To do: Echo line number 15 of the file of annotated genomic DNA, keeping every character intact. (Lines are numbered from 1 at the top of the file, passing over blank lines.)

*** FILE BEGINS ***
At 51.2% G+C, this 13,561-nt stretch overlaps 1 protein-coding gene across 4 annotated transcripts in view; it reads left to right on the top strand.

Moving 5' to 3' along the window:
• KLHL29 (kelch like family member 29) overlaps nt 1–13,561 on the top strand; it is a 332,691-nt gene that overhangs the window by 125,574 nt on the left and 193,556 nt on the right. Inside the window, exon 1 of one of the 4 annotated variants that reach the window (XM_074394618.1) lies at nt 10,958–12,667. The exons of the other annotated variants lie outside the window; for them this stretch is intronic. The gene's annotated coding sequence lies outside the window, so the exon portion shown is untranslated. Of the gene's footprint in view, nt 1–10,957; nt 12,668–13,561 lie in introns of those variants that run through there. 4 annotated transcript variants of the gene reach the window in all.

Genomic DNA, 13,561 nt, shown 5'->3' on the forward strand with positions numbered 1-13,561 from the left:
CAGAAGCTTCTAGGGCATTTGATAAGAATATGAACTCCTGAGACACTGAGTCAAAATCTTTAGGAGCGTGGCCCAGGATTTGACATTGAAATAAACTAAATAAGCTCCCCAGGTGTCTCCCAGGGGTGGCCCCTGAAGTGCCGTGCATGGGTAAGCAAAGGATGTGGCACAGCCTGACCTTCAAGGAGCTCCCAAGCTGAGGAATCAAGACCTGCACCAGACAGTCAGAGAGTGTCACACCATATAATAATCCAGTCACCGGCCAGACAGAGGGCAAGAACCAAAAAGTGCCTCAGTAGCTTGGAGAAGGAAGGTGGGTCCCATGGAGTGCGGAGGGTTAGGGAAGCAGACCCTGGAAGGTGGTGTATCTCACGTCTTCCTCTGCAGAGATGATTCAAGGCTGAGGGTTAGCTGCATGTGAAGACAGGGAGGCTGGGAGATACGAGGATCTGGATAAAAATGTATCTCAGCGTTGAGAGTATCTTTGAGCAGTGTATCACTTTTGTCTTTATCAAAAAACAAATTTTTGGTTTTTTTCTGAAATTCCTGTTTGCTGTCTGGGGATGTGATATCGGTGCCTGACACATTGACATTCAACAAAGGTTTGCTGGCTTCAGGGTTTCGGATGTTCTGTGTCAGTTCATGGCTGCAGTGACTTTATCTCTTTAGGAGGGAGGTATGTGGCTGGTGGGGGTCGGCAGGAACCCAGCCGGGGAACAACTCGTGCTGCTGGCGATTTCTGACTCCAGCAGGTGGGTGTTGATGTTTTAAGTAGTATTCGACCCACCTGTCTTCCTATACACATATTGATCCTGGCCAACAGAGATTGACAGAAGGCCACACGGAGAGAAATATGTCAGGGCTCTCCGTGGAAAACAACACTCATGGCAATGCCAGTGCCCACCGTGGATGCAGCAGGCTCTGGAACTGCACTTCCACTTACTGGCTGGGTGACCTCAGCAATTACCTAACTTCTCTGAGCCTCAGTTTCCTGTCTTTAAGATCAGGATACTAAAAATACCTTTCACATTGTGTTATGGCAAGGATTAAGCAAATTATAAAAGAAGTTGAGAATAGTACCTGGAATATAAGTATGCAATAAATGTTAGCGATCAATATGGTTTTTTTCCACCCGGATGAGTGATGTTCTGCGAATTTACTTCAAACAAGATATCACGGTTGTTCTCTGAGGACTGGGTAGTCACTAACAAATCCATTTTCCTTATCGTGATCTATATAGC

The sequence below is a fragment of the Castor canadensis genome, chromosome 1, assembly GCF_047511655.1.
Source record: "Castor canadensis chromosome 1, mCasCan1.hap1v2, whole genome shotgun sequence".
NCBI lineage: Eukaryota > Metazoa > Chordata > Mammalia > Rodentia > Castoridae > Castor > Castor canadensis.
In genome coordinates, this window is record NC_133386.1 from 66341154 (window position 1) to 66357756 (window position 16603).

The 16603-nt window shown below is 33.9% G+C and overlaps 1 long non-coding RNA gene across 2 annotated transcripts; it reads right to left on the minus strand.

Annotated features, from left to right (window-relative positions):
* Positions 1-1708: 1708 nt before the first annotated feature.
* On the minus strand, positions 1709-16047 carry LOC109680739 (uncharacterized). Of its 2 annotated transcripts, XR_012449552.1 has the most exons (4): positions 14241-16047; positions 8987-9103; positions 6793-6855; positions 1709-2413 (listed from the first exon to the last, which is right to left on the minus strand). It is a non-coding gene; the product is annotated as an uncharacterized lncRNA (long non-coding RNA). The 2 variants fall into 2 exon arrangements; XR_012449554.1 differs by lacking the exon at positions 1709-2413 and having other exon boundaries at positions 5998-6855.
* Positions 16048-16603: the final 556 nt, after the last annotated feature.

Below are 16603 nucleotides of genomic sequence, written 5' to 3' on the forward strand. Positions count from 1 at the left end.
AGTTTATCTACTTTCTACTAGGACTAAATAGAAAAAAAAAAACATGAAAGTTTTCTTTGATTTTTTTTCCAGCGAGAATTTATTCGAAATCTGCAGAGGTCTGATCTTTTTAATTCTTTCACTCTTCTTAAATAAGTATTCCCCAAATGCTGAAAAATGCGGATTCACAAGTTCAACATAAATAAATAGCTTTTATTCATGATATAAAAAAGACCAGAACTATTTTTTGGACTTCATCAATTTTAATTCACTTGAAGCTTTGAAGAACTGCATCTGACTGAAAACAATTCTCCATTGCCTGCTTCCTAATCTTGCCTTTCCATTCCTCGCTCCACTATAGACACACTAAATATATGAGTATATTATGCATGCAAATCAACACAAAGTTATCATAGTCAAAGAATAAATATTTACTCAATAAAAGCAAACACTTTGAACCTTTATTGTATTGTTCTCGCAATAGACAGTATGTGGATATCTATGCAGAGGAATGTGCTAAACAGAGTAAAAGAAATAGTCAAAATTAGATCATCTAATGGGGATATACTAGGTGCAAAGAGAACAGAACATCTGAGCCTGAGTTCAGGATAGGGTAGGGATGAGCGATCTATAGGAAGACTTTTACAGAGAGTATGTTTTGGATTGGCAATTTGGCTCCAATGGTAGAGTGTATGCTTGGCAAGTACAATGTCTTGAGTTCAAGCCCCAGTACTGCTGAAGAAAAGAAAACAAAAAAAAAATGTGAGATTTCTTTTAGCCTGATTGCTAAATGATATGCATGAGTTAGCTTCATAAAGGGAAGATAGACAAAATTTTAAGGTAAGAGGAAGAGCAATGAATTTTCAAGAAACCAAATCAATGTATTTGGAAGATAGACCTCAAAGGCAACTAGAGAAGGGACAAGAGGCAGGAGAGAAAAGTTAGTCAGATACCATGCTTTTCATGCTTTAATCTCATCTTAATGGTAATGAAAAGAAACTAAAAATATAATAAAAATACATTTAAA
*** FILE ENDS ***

Below are 16603 nucleotides of genomic sequence, written 5' to 3' on the forward strand. Positions count from 1 at the left end.